My work for this year’s staff show depicts a cathedral wall in Bury St Edmunds, England. Bury is a beautiful town with a fascinating history, but I must confess I harbor a particular fondness for it because it is where my husband and I honeymooned. Though the wall is part of what is now considered a very grand building, it was at one time only a small segment of a huge complex of religious buildings that dates back to the 10th century.

When I first saw the wall I was immediately drawn to the way its surface weathering revealed its unique history. Over its many centuries of existence, the wall was changed by both human and natural forces, yet it still remains today. Indeed, its enduring presence is a testament to the permanence of the institution it houses. In painting the wall, I wanted my technique to mimic the actual process of weathering. I used successive layers of very thin paint that I allowed to drip down the canvas surface naturally while it was positioned vertically. For the floral foreground and the mold growth on the wall, I used looser brushwork, thicker paint application, and a more impressionistic technique to emphasize the difference between these transitory natural elements and the permanence of the wall behind them.

Both in selecting this painting’s subject matter and over the course of creating it, I kept the dialogue between two and three-dimensional space in mind. Representational art has historically been tied to the process of collapsing real, three-dimensional space into a fundamentally two-dimensional picture plane (which is itself presumably to be perceived as three-dimensional by the viewer). I have always been interested in this dialogue and I hope the tension between different kinds of space is highlighted by this painting’s subject.

The 2014 James McLaughlin Memorial Staff Show will be on view December 16, 2014 through January 19, 2015. The show features artwork from Phillips Collection staff.

Movement and Augustus Vincent Tack’s Aspiration

 

Augustus Vincent Tack, Aspiration, 1931. Oil on canvas, 74 1/4 in x 134 1/2 in. The Phillips Collection, Washington, DC, acquired 1932.

Augustus Vincent Tack, Aspiration, 1931. Oil on canvas, 74 1/4 in x 134 1/2 in. The Phillips Collection, Washington, DC, acquired 1932.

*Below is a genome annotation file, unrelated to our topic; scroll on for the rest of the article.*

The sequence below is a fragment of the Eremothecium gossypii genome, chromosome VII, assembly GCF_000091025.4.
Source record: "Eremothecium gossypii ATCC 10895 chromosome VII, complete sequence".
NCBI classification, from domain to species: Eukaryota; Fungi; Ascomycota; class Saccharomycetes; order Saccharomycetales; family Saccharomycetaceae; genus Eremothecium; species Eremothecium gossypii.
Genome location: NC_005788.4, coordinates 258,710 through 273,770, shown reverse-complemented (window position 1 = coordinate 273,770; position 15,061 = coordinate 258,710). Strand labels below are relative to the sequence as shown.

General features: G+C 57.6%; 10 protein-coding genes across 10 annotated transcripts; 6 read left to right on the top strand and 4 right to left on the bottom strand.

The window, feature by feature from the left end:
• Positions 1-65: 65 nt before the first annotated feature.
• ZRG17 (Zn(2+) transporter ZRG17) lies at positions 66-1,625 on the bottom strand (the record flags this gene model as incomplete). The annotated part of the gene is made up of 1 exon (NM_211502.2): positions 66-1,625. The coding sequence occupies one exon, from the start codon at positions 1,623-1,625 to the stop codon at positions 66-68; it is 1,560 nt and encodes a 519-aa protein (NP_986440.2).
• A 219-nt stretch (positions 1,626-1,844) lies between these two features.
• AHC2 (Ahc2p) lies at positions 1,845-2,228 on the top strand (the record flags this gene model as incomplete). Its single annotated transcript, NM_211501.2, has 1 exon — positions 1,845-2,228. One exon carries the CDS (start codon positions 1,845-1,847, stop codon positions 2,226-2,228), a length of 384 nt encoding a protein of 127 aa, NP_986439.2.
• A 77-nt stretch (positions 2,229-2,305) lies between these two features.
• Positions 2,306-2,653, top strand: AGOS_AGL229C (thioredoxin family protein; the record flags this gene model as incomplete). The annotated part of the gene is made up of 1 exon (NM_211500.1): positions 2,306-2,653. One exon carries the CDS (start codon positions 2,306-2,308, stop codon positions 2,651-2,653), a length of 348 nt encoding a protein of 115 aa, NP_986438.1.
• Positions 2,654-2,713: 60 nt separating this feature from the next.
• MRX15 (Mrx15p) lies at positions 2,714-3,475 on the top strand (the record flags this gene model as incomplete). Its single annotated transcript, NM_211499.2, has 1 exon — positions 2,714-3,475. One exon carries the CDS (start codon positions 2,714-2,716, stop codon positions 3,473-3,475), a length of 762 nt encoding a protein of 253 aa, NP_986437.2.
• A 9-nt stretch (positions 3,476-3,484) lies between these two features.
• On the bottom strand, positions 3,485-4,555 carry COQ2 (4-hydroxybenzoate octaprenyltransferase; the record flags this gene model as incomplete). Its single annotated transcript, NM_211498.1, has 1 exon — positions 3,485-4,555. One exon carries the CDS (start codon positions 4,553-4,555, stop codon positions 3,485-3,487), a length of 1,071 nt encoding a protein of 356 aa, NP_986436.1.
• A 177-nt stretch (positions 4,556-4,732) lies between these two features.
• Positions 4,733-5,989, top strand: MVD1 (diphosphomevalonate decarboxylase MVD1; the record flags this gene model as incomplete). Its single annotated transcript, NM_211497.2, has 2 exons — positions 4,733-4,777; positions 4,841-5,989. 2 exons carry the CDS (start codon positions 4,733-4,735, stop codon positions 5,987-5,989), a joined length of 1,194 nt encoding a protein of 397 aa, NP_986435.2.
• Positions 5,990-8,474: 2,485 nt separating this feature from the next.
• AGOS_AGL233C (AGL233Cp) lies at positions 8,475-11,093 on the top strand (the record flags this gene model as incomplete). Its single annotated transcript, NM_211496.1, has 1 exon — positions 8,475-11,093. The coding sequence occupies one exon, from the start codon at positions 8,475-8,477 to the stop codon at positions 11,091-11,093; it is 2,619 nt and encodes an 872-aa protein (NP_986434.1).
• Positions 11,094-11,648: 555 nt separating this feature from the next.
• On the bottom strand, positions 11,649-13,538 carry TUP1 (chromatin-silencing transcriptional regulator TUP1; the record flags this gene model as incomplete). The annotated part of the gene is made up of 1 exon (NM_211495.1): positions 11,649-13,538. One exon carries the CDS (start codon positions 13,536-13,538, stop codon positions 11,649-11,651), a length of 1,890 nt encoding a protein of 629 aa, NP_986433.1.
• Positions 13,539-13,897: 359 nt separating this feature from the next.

The Phillips is currently hosting the exhibition Art and Wellness: Creative Aging. The display features work from an ongoing collaboration between The Phillips Collection and Iona Senior Services. The program encourages older adults (many of whom suffer from chronic illness, including Alzheimer’s or related dementia), along with their families and caregivers, to make connections and access personal experiences and long-term memories through gallery conversations and hands-on art therapy.

Participants in the program looked at Augustus Vincent Tack’s Aspiration together. Members of the group saw movement, landscape, and weather in Aspiration. One individual described the painting, saying, “It’s almost like several storms are taking place at the same time—and some of it is water stirred up, the clouds stirred up. With the yellow you see some sunshine.” Another also saw rain in the painting and was struck by its motion. A different group member imagined hearing “water” and “splashing” as she looked at Aspiration.

Bringing the words motion, water, and storms into the art therapy studio, individuals were encouraged to develop movement in their artwork. Crumpling paper to create grooves, group members spread paint on top of the textured paper. They incorporated detail and form by adding pastel and pencil markings on top of the paint. This playful process inspired and excited group members, helping to foster an understanding of how texture can impact composition and mood.

(Top left) Patricia Abell, Family, 2014. Acrylic paint and oil pastel on construction paper. (Top right) Isom "Ike" Hunter, Untitled, 2014. Acrylic paint on construction paper. (Middle left) Mildered Howard, The Perfect Paint, 2014. Acrylic paint and oil pastel on construction paper. (Middle right) Alexander Tscherny, Untitled, 2014. Acrylic paint and oil pastel on construction paper. (Bottom left) Susan Morgan, Eye Opener, 2014. Acrylic paint and chalk pastel on construction paper. (Bottom right) Michael Schaff, People who know each other at a party, 2014. Acrylic paint and colored pencil on construction paper.

(Top left) Patricia Abell, Family, 2014. Acrylic paint and oil pastel on construction paper. (Top right) Isom “Ike” Hunter, Untitled, 2014. Acrylic paint on construction paper. (Middle left) Mildered Howard, The Perfect Paint, 2014. Acrylic paint and oil pastel on construction paper. (Middle right) Alexander Tscherny, Untitled, 2014. Acrylic paint and oil pastel on construction paper. (Bottom left) Susan Morgan, Eye Opener, 2014. Acrylic paint and chalk pastel on construction paper. (Bottom right) Michael Schaff, People who know each other at a party, 2014. Acrylic paint and colored pencil on construction paper.